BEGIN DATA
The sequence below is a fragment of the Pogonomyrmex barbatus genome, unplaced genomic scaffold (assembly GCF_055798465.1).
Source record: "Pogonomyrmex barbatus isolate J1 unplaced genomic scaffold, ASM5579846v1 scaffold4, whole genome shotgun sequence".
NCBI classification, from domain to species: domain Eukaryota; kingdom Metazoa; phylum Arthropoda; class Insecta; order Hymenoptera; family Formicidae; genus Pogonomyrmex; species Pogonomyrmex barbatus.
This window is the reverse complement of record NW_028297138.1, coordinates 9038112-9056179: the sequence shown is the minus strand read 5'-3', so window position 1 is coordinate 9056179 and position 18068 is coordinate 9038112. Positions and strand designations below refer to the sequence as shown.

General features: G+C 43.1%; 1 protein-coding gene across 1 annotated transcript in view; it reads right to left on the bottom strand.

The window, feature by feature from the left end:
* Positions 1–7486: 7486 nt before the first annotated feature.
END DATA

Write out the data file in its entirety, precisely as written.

The sequence below is a fragment of the Pogonomyrmex barbatus genome, unplaced genomic scaffold (assembly GCF_055798465.1).
Source record: "Pogonomyrmex barbatus isolate J1 unplaced genomic scaffold, ASM5579846v1 scaffold4, whole genome shotgun sequence".
NCBI classification, from domain to species: domain Eukaryota; kingdom Metazoa; phylum Arthropoda; class Insecta; order Hymenoptera; family Formicidae; genus Pogonomyrmex; species Pogonomyrmex barbatus.
This window is the reverse complement of record NW_028297138.1, coordinates 9038112-9056179: the sequence shown is the minus strand read 5'-3', so window position 1 is coordinate 9056179 and position 18068 is coordinate 9038112. Positions and strand designations below refer to the sequence as shown.

General features: G+C 43.1%; 1 protein-coding gene across 1 annotated transcript in view; it reads right to left on the bottom strand.

The window, feature by feature from the left end:
* Positions 1–7486: 7486 nt before the first annotated feature.